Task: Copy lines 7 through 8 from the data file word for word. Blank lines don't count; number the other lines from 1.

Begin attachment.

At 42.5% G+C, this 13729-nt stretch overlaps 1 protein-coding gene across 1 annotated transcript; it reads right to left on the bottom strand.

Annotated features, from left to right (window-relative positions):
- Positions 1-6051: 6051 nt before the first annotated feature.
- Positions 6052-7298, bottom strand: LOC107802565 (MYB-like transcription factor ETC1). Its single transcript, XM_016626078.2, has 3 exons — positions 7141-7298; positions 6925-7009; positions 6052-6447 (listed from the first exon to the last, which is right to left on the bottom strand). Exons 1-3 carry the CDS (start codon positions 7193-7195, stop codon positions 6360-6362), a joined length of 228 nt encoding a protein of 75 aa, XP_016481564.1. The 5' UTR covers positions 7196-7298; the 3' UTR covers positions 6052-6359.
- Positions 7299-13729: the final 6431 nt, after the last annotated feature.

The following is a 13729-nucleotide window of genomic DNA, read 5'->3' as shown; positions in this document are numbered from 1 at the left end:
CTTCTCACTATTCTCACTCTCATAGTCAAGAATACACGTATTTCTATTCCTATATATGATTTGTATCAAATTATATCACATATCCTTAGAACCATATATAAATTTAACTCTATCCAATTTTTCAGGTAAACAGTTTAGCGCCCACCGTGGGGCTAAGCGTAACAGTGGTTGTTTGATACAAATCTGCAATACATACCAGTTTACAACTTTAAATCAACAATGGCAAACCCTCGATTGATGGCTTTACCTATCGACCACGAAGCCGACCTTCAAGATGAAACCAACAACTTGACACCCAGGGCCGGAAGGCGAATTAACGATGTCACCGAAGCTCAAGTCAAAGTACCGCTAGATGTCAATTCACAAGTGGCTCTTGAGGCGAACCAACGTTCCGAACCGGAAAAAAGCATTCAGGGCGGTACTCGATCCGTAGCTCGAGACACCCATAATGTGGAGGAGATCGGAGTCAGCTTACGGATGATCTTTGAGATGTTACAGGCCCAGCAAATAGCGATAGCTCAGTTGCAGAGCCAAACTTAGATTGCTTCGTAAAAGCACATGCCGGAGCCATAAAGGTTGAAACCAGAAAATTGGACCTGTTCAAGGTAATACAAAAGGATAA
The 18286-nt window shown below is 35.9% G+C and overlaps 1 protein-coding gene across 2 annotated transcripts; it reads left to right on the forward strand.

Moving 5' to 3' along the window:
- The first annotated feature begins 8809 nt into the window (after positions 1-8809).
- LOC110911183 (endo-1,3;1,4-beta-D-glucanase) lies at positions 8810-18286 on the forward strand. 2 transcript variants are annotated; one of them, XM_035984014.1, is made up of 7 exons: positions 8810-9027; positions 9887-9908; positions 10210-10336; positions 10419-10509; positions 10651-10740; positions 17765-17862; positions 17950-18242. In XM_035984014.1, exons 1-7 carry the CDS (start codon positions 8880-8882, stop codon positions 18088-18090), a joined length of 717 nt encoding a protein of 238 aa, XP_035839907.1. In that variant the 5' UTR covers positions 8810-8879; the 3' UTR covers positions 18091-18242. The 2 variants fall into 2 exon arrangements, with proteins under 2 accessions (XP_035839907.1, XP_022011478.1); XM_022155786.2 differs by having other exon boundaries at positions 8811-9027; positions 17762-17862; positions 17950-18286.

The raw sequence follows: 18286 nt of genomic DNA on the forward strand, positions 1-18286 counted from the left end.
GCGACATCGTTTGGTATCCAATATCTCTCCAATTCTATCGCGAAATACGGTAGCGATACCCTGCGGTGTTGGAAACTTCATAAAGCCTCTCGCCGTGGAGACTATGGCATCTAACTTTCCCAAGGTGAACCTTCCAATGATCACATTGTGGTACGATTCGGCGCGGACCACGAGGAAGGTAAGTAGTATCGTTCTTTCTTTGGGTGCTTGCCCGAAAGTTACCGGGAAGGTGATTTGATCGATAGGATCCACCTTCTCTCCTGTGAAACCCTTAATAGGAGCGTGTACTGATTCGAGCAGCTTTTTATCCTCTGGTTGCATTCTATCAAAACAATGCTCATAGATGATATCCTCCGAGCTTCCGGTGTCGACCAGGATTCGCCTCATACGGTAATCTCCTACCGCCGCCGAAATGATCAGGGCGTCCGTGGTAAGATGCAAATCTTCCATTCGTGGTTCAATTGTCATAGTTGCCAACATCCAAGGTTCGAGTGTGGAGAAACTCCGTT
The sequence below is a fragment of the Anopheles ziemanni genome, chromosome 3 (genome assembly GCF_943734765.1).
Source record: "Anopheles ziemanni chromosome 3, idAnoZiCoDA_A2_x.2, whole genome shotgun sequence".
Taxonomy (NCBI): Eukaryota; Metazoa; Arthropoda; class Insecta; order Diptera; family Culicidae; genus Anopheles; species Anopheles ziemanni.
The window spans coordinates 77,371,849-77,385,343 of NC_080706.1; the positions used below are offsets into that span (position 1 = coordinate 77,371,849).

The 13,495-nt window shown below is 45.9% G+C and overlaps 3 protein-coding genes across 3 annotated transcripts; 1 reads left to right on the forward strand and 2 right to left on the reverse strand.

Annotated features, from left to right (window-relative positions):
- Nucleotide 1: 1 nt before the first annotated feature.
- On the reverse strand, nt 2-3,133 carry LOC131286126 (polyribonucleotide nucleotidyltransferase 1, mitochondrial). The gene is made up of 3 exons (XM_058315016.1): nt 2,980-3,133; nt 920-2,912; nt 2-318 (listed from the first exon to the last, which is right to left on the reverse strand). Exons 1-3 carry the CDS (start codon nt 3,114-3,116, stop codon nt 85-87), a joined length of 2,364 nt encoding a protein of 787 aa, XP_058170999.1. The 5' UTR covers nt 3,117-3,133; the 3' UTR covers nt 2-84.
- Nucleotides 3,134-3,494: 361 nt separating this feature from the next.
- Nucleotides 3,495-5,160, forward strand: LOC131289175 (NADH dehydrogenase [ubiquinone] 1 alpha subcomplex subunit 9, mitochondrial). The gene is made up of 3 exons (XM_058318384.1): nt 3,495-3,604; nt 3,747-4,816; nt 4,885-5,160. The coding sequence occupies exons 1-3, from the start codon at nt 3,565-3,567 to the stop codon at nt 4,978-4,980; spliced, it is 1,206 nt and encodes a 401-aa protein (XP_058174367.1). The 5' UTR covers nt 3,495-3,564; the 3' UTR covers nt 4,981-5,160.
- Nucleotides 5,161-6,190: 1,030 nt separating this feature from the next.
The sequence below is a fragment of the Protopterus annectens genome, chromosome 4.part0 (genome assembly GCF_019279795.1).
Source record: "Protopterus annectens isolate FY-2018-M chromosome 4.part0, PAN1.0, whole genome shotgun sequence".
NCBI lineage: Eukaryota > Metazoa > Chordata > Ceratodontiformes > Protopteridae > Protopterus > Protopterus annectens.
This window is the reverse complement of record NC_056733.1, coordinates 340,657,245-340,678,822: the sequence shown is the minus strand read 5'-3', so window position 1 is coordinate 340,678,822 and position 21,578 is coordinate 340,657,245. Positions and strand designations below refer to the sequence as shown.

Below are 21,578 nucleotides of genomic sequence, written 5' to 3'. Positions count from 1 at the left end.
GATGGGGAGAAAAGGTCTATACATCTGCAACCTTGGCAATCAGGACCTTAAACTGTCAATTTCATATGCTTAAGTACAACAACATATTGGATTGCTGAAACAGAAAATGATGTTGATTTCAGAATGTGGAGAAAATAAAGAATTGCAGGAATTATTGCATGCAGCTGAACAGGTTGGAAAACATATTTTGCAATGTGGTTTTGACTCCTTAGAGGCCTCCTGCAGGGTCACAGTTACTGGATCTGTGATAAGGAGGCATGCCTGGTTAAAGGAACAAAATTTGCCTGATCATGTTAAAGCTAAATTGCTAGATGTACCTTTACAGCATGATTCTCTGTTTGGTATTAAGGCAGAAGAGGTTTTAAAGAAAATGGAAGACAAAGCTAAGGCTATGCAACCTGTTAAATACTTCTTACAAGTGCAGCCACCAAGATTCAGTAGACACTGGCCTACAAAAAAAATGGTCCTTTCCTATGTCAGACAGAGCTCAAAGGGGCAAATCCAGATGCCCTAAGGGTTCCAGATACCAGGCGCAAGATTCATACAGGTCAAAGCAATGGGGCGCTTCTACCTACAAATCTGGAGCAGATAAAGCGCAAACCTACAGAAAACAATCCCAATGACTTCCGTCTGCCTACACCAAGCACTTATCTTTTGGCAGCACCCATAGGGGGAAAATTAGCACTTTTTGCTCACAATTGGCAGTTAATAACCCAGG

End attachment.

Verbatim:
CTTCTCACTATTCTCACTCTCATAGTCAAGAATACACGTATTTCTATTCCTATATATGATTTGTATCAAATTATATCACATATCCTTAGAACCATATATAAATTTAACTCTATCCAATTTTTCAGGTAAACAGTTTAGCGCCCACCGTGGGGCTAAGCGTAACAGTGGTTGTTTGATACAAATCTGCAATACATACCAGTTTACAACTTTAAATCAACAATGGCAAACCCTCGATTGATGGCTTTACCTATCGACCACGAAGCCGACCTTCAAGATGAAACCAACAACTTGACACCCAGGGCCGGAAGGCGAATTAACGATGTCACCGAAGCTCAAGTCAAAGTACCGCTAGATGTCAATTCACAAGTGGCTCTTGAGGCGAACCAACGTTCCGAACCGGAAAAAAGCATTCAGGGCGGTACTCGATCCGTAGCTCGAGACACCCATAATGTGGAGGAGATCGGAGTCAGCTTACGGATGATCTTTGAGATGTTACAGGCCCAGCAAATAGCGATAGCTCAGTTGCAGAGCCAAACTTAGATTGCTTCGTAAAAGCACATGCCGGAGCCATAAAGGTTGAAACCAGAAAATTGGACCTGTTCAAGGTAATACAAAAGGATAA
The 18286-nt window shown below is 35.9% G+C and overlaps 1 protein-coding gene across 2 annotated transcripts; it reads left to right on the forward strand.